Yesterday’s People magazine issue reveals that Nicole Polizzi is having trouble breastfeeding. “At the hospital he was kind of latching on, but we decided to use formula because he wasn’t gaining enough weight. But I’m pumping and I’m definitely going to try again, because now it’s squirting out.”
If you’ve been following Best for Babes and breastfeeding advocacy, you can probably guess what really happened to derail Snooki from breastfeeding (see the contest at the bottom at the post.) You also know that only 6% of all hospitals in the United States follow the proper protocol for helping breastfeeding mothers. St. Barnabas Hospital in Livingston, NJ (near the tony surburbs Short Hills and Montclair) is NOT one of those hospitals. Unfortunately, New Jersey already ranks highest in the country on unnecessary formula supplementation in the hospital, according to the 2012 CDC Report Card released in August . . . a whopping 35% of all NJ babies get formula in the first 2 days, and many are getting it against parental wishes. We know that unnecessary formula supplementation is one of the leading causes of breastfeeding difficulty by interfering with the latch of the baby and the milk supply of the mother at a very critical juncture, when moms and babies are mastering the breastfeeding skill set. Boobytrapping a mom in the hospital is like tripping a runner at the beginning of a race; you can still succeed, but you may have a long and painful game of catch up to play first.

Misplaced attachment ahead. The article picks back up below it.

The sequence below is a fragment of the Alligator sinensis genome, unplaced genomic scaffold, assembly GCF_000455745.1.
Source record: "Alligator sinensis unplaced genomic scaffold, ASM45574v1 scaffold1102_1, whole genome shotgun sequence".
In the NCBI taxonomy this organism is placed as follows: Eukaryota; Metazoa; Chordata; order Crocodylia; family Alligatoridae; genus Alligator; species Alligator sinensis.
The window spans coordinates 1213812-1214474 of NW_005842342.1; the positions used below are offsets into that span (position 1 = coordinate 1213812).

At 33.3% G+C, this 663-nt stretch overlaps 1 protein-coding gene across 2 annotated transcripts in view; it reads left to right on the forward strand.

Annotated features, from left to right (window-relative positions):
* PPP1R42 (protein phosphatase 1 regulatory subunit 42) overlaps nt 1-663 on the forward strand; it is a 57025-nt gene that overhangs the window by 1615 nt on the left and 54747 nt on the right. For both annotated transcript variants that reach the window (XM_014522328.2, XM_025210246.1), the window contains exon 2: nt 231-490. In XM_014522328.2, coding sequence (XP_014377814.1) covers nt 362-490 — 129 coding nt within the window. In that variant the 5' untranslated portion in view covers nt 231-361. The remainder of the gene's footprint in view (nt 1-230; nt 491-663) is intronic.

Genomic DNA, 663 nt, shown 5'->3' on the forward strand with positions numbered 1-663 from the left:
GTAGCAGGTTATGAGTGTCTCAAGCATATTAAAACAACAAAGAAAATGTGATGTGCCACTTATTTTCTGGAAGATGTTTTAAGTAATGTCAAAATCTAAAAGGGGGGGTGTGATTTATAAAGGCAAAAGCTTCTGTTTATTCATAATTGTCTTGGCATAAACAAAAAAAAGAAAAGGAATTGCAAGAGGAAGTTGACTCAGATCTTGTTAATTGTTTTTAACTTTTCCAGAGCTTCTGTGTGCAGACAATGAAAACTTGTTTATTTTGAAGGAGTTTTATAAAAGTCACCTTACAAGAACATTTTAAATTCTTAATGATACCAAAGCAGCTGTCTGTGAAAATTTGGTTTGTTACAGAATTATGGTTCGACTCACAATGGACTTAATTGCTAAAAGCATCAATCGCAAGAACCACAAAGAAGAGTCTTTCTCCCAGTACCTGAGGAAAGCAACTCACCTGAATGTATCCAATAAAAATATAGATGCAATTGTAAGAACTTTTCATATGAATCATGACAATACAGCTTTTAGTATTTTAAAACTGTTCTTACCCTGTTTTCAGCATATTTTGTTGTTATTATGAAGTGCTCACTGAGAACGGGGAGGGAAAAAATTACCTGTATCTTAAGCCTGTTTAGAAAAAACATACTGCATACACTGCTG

If Snooki had given birth in the only designated Baby-Friendly Hospital in New Jersey, South Jersey’s Elmer hospital, she would undoubtedly be breastfeeding successfully now. [Ed. Note: 84% of Elmer hospital babies are discharged exclusively breastfeeding, compared to 39% of St. Barnabas babies.] Or, if Snooki had given birth in one of the 27 hospitals that are participating in Mayor Bloomberg’s Latch-on NYC initiative, we bet she would have had a much better experience. (Perhaps New Jersey, true to Nicole’s “kind of latching” comment, should be called Latch-Off!)
So, dear readers who have been following our Motherlove sponsored series on Hospital Breastfeeding Booby Traps®, what do you think happened to Snooki? Was she a victim of prenatal and hospital Booby Traps, or were healthcare providers afraid to coach and encourage a celebrity who has expressed being on the fence and even scared about breastfeeding, even though she tweeted that she “loved nursing” her baby shortly after the birth? Tell us what you think was a likely scenario! (Please keep your comments focused on the boobytraps, any comments that are excessively judgmental of Nicole Polizzi will be deleted.)
Two winning comments posted by Wednesday, September 12th at 12 midnight will win the author a gorgeous Best for Babes Miracle Milk™ bracelet:
1) Winner #1: The best explanation of how Nicole Polizzi was probably booby-trapped
2) Winner #2: The most compelling encouragement to Nicole Polizzi to continue breastfeeding and to achieve her personal goals